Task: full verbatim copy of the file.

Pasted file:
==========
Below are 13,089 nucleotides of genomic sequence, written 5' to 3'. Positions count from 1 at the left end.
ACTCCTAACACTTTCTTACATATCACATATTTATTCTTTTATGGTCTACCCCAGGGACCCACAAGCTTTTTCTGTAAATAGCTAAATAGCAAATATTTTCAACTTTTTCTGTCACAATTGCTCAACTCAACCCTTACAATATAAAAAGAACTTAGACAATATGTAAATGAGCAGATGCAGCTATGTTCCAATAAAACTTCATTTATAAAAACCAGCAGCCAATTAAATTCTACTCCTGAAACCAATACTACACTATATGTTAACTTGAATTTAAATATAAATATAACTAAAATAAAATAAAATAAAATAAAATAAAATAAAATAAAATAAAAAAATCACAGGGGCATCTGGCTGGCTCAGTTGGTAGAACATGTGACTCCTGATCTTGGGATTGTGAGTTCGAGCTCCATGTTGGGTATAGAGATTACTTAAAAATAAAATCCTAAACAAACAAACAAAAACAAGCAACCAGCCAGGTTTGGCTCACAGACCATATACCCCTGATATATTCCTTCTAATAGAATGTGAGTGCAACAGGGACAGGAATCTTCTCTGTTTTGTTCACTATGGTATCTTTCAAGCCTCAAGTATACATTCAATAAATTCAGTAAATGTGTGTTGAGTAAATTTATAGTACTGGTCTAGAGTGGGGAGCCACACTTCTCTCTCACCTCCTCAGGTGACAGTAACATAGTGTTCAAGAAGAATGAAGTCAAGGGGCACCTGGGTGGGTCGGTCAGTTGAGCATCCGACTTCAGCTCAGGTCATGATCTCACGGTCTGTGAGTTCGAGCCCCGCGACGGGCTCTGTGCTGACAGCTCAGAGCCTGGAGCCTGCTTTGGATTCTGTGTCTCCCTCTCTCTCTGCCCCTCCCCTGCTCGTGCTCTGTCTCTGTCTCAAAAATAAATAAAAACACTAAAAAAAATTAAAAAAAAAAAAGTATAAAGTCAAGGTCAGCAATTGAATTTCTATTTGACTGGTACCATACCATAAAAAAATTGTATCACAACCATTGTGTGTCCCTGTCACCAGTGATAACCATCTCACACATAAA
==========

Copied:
Below are 13,089 nucleotides of genomic sequence, written 5' to 3'. Positions count from 1 at the left end.
ACTCCTAACACTTTCTTACATATCACATATTTATTCTTTTATGGTCTACCCCAGGGACCCACAAGCTTTTTCTGTAAATAGCTAAATAGCAAATATTTTCAACTTTTTCTGTCACAATTGCTCAACTCAACCCTTACAATATAAAAAGAACTTAGACAATATGTAAATGAGCAGATGCAGCTATGTTCCAATAAAACTTCATTTATAAAAACCAGCAGCCAATTAAATTCTACTCCTGAAACCAATACTACACTATATGTTAACTTGAATTTAAATATAAATATAACTAAAATAAAATAAAATAAAATAAAATAAAATAAAATAAAATAAAAAAATCACAGGGGCATCTGGCTGGCTCAGTTGGTAGAACATGTGACTCCTGATCTTGGGATTGTGAGTTCGAGCTCCATGTTGGGTATAGAGATTACTTAAAAATAAAATCCTAAACAAACAAACAAAAACAAGCAACCAGCCAGGTTTGGCTCACAGACCATATACCCCTGATATATTCCTTCTAATAGAATGTGAGTGCAACAGGGACAGGAATCTTCTCTGTTTTGTTCACTATGGTATCTTTCAAGCCTCAAGTATACATTCAATAAATTCAGTAAATGTGTGTTGAGTAAATTTATAGTACTGGTCTAGAGTGGGGAGCCACACTTCTCTCTCACCTCCTCAGGTGACAGTAACATAGTGTTCAAGAAGAATGAAGTCAAGGGGCACCTGGGTGGGTCGGTCAGTTGAGCATCCGACTTCAGCTCAGGTCATGATCTCACGGTCTGTGAGTTCGAGCCCCGCGACGGGCTCTGTGCTGACAGCTCAGAGCCTGGAGCCTGCTTTGGATTCTGTGTCTCCCTCTCTCTCTGCCCCTCCCCTGCTCGTGCTCTGTCTCTGTCTCAAAAATAAATAAAAACACTAAAAAAAATTAAAAAAAAAAAAGTATAAAGTCAAGGTCAGCAATTGAATTTCTATTTGACTGGTACCATACCATAAAAAAATTGTATCACAACCATTGTGTGTCCCTGTCACCAGTGATAACCATCTCACACATAAA